In Archived, Perspectives

Earlier this  month, we indicated September would be interesting as we anticipated the results of the next Federal Reserve policy meeting and increased chatter regarding the appointment of the next Federal Reserve Chairman (or woman!). With the S&P 500 index up 2.2% for the week as we write this, we have not been disappointed and we want to share our views of the major headlines which sparked this rally.
This week started with Sunday’s announcement that Larry Summers, the presumed leading candidate, withdrew his candidacy to be the next Federal Reserve Board Chairman. The markets viewed this positively, as Summers was generally believed to be more “hawkish” than other candidates and most likely to withdraw the Fed’s quantitative easing (QE) policies more quickly (i.e. “tapering”).  The remaining candidates, including Janet Yellen, are viewed as more “dovish” on QE and markets rose globally in anticipation of a more gradual tapering, with interest rates to remain at low levels for a longer period of time. As the Fed’s mandate is to maintain price stability and low unemployment, many believe the weak economic data continue to support a highly accommodative monetary policy.

Yesterday afternoon, stocks rallied again after Fed comments revealed that, contrary to consensus, the Fed will not taper their purchase of Treasuries and mortgages in September.  Further, the Fed signaled that it would await more evidence that economic progress can be sustained before adjusting the level of purchases.  Importantly, the Fed’s inaction caused interest rates to drop with the benchmark 10 year U.S. Treasury note falling from 2.85% to 2.69% just yesterday.  This fall in rates will ease concerns over the sustainability of housing gains as mortgage activity, especially for refinancing had recently stalled as a result of rising mortgage rates.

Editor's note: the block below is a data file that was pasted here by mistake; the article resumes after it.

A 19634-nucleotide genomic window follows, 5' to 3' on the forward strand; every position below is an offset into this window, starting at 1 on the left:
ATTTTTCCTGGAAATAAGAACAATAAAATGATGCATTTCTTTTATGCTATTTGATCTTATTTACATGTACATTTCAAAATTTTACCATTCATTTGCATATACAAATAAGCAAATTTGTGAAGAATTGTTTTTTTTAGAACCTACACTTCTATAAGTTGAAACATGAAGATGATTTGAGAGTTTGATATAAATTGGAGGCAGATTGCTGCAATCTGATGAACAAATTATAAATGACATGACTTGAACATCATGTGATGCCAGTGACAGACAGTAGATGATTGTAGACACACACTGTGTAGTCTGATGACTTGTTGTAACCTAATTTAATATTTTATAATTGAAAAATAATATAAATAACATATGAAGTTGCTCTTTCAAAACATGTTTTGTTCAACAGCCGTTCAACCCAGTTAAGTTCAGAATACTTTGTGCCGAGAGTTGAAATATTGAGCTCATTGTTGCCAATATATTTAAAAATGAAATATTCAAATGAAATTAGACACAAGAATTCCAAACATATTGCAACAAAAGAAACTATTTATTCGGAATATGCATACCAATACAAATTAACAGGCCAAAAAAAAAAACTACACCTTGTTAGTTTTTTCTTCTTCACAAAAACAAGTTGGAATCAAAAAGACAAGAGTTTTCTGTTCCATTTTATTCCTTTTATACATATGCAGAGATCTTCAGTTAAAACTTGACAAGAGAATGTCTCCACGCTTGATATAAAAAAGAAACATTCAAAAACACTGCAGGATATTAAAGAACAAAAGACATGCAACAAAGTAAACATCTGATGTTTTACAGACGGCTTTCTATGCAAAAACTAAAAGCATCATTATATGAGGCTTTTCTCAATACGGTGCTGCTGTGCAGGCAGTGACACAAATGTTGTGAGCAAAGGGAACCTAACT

This news from the Fed, which drove stock prices higher and interest rates lower, added to the weakening U.S. dollar, which is now at seven month lows.  These factors, combined with more favorable economic data from China, accelerated the sharp rally in emerging markets (EM).  Yesterday EM stocks were up 3%-4% and, since bottoming in late June, EM stocks are up approximately 20% and have significantly outperformed U.S. stocks.  Though this asset class is still slightly negative for the year, we are pleased to see a measure of recognition in the marketplace as we choose to maintain our exposure given compelling valuations and longer-term growth opportunities.

We look forward to speaking with you about these developments and any others that may be on your mind at this time and encourage you to call us if you have any questions.

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